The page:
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Guilty By Association

by Himmet Kazak 11 months ago in Short Story
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The Heart-Shaped Locket

India’s heart-shaped locket bounced up and down against her chest as she ran. It was the last gift she received from her parents before their passing, and she held onto it for dear life. She looked around at what was once her childhood neighborhood. It was as if no time had passed. Colorful birds of paradise adorned the nicely manicured front lawn. The grass was a vibrant green with solar lights leading the way up to the front door. She stopped to catch her breath but dared not stay long. For whatever reason she was running, she instinctively knew she’d have to start again. The warm, welcoming red door lured her in closer; so close she almost opened it but stopped as she touched the handle. Again, instinctively she knew that if she opened the door, her childhood would be blasted open. She withdrew her hand and ran away from the house.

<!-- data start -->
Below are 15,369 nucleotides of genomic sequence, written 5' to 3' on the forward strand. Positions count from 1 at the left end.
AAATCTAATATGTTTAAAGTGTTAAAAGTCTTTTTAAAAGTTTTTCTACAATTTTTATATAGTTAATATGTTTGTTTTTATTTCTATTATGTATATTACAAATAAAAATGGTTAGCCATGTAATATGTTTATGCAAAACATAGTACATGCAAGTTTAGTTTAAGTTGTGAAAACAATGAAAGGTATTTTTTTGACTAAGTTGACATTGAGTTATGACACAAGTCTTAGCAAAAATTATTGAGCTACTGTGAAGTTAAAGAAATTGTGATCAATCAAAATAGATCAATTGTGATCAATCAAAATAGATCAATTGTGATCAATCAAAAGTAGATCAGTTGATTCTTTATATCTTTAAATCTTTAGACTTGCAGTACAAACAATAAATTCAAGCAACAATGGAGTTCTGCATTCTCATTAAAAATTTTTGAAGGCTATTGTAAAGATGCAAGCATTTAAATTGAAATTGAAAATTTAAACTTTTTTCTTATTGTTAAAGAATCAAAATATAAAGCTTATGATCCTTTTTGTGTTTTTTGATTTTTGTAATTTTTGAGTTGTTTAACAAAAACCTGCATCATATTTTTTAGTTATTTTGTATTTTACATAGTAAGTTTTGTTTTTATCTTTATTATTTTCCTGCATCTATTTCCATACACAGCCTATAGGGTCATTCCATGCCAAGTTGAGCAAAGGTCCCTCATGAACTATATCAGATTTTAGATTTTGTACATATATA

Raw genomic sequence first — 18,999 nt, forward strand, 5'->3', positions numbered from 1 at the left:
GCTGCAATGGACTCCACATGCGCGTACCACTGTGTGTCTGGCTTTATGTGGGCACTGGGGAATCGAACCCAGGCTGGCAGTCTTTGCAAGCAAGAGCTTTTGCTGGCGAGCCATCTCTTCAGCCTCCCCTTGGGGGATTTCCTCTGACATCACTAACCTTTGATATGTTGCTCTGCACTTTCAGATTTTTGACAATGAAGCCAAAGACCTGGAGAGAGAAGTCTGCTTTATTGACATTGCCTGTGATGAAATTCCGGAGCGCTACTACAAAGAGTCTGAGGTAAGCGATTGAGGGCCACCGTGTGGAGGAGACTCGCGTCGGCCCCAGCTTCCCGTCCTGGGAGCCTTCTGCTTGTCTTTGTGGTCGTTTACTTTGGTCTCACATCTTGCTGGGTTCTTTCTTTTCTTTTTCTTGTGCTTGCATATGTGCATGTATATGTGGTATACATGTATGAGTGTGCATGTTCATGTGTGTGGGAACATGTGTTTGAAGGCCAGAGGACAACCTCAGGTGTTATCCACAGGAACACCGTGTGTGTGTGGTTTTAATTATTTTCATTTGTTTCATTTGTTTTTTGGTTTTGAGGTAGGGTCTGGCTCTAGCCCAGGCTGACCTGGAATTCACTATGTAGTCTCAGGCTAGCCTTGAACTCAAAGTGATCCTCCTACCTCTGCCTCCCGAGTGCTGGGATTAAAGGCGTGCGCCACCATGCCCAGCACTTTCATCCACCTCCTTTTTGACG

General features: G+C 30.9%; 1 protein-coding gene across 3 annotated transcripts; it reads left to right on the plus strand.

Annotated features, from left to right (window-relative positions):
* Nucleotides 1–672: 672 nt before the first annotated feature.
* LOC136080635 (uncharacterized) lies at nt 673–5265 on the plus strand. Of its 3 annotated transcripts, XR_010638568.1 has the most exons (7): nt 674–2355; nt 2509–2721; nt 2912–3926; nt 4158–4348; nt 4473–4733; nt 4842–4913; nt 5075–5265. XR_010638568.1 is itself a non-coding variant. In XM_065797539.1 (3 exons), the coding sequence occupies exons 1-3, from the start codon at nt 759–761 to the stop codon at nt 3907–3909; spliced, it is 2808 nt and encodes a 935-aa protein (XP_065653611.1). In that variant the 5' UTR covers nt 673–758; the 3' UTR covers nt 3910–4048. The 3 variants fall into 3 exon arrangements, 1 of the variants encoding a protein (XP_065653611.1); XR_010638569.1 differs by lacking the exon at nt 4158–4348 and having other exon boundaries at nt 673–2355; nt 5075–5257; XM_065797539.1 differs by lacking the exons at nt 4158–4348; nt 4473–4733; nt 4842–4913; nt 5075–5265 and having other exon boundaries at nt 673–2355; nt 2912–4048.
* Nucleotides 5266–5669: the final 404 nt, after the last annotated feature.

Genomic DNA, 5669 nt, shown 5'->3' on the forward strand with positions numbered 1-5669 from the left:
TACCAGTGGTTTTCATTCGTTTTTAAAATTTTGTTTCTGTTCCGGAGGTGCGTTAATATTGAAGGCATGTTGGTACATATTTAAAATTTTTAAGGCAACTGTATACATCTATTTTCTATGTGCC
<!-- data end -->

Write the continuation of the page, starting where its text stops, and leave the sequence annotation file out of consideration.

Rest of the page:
“India, why did you stop?”

“Because I can’t go back there” she said. She took off her goggles and looked at her therapist. “I can’t do it. I just can’t.”

“What’s preventing you from opening that door” asked her therapist?

India waved her hand to the window. “All of this is the reason I can’t open it. I’m part of the reason we’re in this shithole of a mess.” Outside the windows of the therapist’s office polluted skies filled with gray clouds hung low. Water levels were higher in this part of the country and boats were primary means of transportation. Cars were luxuries only for the wealthy who lived in the mountains, which ironically, India was one of the wealthy ones; it’s also how she afforded a therapist.

“I can’t just sit here and pretend that VR Therapy is going to help me come to terms with the fact my parents were horrible people and I benefited from their greed. I just can’t.”